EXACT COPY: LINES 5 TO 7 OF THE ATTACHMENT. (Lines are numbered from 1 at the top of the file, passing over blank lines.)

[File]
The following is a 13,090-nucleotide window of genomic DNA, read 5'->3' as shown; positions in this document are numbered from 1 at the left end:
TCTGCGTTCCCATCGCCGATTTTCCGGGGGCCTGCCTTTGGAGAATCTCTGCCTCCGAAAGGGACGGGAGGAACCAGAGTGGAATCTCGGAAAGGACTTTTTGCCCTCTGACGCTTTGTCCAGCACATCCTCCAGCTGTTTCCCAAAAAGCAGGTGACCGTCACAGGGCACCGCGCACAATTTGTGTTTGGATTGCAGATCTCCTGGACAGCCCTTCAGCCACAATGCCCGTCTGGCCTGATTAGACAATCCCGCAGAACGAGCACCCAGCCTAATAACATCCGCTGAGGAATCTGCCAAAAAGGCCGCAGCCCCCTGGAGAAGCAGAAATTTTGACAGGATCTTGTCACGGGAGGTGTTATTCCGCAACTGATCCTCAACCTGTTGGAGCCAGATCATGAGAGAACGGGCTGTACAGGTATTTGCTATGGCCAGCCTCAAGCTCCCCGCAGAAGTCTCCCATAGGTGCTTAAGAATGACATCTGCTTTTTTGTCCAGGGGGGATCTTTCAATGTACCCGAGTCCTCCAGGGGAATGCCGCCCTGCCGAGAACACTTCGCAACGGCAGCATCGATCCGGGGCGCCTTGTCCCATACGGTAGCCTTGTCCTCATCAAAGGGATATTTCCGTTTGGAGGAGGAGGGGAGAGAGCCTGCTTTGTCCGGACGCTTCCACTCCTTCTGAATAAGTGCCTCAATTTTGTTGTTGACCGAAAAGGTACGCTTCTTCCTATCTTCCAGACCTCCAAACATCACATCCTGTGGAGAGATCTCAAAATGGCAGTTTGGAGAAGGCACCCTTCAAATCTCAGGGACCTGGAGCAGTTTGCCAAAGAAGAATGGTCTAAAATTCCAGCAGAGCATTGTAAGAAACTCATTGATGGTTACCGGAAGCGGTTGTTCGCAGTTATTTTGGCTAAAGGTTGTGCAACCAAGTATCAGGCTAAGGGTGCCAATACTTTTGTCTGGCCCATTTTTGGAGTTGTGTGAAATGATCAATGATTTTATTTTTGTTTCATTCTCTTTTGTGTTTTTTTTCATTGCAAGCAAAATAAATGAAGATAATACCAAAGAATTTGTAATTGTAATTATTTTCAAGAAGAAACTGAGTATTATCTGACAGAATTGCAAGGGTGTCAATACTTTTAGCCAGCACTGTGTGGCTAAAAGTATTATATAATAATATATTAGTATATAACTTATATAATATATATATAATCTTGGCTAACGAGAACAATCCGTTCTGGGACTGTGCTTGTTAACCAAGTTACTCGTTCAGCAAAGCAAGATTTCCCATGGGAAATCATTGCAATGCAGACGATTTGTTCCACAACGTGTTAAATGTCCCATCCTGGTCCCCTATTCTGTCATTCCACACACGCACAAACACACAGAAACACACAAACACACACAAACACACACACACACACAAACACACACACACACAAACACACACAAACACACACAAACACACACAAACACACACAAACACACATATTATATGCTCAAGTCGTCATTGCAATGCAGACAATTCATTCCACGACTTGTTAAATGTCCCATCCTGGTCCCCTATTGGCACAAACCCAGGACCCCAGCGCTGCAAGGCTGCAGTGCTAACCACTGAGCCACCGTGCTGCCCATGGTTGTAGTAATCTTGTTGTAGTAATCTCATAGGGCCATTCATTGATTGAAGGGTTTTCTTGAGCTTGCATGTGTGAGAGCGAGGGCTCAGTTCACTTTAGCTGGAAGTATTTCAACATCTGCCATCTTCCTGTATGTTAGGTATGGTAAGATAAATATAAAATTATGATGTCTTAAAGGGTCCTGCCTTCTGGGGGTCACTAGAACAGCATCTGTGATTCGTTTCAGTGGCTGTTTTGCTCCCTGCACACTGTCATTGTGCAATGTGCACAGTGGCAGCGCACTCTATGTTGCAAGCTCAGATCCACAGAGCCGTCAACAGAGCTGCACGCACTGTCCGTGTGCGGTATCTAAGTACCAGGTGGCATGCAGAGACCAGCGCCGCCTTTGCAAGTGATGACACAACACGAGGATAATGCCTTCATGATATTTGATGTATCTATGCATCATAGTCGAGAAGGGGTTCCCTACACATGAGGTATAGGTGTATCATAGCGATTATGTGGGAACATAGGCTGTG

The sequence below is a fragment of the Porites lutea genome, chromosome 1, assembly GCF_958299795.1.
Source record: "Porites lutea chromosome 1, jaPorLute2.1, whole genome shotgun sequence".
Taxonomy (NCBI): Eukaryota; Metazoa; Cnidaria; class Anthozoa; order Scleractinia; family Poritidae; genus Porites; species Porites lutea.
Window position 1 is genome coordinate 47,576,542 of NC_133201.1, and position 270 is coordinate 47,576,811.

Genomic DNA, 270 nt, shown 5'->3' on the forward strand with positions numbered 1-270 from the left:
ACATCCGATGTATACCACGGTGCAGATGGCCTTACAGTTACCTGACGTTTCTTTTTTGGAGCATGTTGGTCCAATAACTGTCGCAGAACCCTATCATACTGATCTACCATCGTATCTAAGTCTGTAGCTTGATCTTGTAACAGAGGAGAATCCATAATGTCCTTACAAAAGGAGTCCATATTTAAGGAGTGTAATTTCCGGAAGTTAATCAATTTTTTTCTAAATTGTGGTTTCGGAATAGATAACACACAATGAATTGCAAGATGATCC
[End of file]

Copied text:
Taxonomy (NCBI): Eukaryota; Metazoa; Cnidaria; class Anthozoa; order Scleractinia; family Poritidae; genus Porites; species Porites lutea.
Window position 1 is genome coordinate 47,576,542 of NC_133201.1, and position 270 is coordinate 47,576,811.

Genomic DNA, 270 nt, shown 5'->3' on the forward strand with positions numbered 1-270 from the left: